“It became no longer a dream of going to every country in the world. As we advanced in years, it changed to seeking comfort and convenience in travel. Even my writing changed. It led me to write more not about where and what we did for future retrieval, as in my first book, “Carolina: Cruising to an American Dream“, but to how I felt about what we saw and went through.
“I began writing more of travel essays. Those became the foundation of this second travel book, “Cruising Past Seventy”. And I found there were three themes: lessons learned, changes made, and insights gained. Now that we are not able to travel much, if at all, I hope to inspire travelers to begin collecting for their own book of inner journeys. These are the benefits of travel that are deep and long-lasting, enriching lives,” Colborn said.
In Part 2 of “Cruising Past Seventy”, Colborn shares “Changes Made”. How did the former president and CEO become a wanderer, writer, and wife? Becoming a wanderer and a writer is easy to see, but the story about becoming a wife (after three tries) will inspire readers.
From all her travels, Colborn has also developed a deeper understanding of many travelers’ concerns. These are all compiled in Part 3, “Insights Gained”. There are chapters on the attitude, flexibility, curiosity, and courage travelers must have. There is consideration of how to deal with travel mishaps or falling ill. Colborn also shares reflections on who makes the best travel buddy, the choice between brand new or old favorite destinations, and the folly of breaking rules. Other chapters cover the better seasons to travel, the amount of time to spend in a place, meeting beautiful people, finding good food, and keeping fit. There is even a chapter on the new rules for traveling during the time of COVID-19.
What is the biggest lesson that Colborn has learned from overcoming the challenges posed by the pandemic?
“It is true the pandemic has brought upon us great challenges. We need to be more cautious and careful than usual. We have had to adapt to the new normal of online shopping, curbside pickups, watching movies on demand, telehealth sessions, and Zoom meetings. I have grown to miss so many things: movies and popcorn, dancing and karaoke, mahjong and gossip.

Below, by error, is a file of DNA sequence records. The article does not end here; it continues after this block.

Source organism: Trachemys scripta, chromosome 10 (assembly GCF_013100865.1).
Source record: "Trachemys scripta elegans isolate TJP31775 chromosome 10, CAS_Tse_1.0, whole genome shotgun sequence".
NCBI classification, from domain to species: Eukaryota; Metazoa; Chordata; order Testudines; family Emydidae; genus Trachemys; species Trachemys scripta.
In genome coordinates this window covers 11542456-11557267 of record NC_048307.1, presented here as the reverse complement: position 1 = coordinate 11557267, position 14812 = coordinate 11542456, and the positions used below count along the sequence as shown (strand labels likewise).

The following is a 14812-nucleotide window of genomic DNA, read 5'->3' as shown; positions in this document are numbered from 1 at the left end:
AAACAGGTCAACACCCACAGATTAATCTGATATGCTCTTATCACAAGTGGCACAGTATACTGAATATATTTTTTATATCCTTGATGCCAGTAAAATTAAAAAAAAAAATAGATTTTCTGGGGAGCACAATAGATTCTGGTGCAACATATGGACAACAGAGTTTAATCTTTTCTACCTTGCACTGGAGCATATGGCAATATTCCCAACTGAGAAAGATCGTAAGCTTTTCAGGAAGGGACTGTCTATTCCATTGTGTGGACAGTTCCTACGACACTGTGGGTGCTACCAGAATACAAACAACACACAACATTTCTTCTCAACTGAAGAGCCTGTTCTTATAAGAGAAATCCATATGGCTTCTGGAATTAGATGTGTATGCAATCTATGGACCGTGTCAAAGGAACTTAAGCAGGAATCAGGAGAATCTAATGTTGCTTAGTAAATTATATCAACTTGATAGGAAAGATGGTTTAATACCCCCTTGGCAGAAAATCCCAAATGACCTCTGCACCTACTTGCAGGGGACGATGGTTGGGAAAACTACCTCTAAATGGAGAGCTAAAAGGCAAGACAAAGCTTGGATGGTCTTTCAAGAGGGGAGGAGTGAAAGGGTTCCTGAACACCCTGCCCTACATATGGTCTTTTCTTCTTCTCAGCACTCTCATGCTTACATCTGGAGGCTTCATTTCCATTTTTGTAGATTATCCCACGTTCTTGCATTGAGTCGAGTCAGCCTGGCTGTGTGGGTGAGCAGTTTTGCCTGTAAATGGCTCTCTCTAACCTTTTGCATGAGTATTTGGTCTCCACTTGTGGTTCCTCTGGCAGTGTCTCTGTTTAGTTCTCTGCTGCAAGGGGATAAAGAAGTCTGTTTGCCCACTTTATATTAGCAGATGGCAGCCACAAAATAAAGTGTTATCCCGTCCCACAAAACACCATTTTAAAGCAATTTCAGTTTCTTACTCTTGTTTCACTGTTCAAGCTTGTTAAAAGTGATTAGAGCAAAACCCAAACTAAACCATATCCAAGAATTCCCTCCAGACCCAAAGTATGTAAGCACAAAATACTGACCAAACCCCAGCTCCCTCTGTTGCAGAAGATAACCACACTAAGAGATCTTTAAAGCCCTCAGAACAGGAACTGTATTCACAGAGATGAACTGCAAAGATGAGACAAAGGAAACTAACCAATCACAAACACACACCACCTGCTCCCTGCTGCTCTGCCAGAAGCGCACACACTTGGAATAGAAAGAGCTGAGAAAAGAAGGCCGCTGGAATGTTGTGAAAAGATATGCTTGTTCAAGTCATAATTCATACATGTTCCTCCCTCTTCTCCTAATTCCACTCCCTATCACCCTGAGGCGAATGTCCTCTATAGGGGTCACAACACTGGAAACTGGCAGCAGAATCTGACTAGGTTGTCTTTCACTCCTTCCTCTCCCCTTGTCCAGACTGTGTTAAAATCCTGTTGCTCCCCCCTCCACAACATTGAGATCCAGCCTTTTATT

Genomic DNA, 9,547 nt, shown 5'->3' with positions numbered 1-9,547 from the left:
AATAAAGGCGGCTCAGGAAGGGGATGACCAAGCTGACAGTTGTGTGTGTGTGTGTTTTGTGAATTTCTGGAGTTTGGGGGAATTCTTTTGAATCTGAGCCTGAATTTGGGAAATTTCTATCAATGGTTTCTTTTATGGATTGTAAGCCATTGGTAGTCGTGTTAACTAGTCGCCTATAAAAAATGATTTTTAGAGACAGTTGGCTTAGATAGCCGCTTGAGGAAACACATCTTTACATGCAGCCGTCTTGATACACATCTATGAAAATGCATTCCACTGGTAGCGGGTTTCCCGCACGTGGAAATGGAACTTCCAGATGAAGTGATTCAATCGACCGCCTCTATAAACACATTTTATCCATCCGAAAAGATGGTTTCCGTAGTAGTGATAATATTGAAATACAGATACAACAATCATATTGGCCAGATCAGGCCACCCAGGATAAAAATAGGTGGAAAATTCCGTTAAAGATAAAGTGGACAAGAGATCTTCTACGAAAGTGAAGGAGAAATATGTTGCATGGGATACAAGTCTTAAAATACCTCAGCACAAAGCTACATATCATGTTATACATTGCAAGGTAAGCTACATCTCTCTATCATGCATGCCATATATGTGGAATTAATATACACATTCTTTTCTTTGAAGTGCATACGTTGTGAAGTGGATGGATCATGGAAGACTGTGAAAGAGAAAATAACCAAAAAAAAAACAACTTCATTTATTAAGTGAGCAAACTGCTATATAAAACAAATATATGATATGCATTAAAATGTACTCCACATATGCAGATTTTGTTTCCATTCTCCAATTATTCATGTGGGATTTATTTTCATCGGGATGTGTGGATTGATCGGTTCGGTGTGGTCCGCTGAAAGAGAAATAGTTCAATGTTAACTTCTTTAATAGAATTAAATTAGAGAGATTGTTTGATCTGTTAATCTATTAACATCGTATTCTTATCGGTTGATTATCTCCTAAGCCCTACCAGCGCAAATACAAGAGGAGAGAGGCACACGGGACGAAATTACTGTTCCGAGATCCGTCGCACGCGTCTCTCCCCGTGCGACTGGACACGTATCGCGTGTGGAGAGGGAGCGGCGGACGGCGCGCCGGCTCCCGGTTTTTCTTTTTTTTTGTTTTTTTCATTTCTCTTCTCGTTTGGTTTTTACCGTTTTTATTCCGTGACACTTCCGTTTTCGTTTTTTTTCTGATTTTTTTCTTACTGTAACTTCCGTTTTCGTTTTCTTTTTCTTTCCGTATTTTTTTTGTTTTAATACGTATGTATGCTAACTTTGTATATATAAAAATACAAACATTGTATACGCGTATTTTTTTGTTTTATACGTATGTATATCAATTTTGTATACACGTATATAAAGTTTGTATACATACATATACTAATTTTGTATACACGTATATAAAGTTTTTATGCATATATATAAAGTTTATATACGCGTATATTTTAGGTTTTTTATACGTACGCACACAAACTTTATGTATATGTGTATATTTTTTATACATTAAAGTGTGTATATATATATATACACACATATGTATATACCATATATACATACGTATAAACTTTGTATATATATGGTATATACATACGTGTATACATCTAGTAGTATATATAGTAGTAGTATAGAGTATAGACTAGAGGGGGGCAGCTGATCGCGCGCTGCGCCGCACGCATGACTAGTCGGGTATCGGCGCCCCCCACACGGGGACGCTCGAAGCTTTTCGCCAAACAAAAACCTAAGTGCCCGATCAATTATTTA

“But it has also given us the time to go back to the basics, to spending more time with family and ourselves, to be closer to nature, and to be less attached to material things. As a matter of fact, the time gave me the chance to become healthier, engage my grandchildren in special Zoom classes, initiate Zoom reunions with long-lost friends, and, yes, write another travel book,” Colborn said.
Outer and inner journeys
“And that is a great lesson. Any misfortune, any drawback, even any mishap can be turned around to be a golden time for some forgotten project that needs attention to consume your energy and passion.
“As a matter of fact, I call that a flagship project and I look for one anytime there is a downturn. That’s how I wrote the first book, too,” she said.
Already in her seventies, Colborn sees the benefits of both outer and inner journeys as deep and long-lasting. And she urges us not to wait.
Whatever age we start, we must keep building our own book of lessons learned, changes made, and insights gained.
Start your own journey, and become a wanderer today.
The Kindle edition of “Cruising Past Seventy: It’s Not Only about Outer Journeys. It’s Also about Inner Ones.” is now available for pre-order for US$1.99. The title will be auto-delivered to your Kindle on Nov. 28.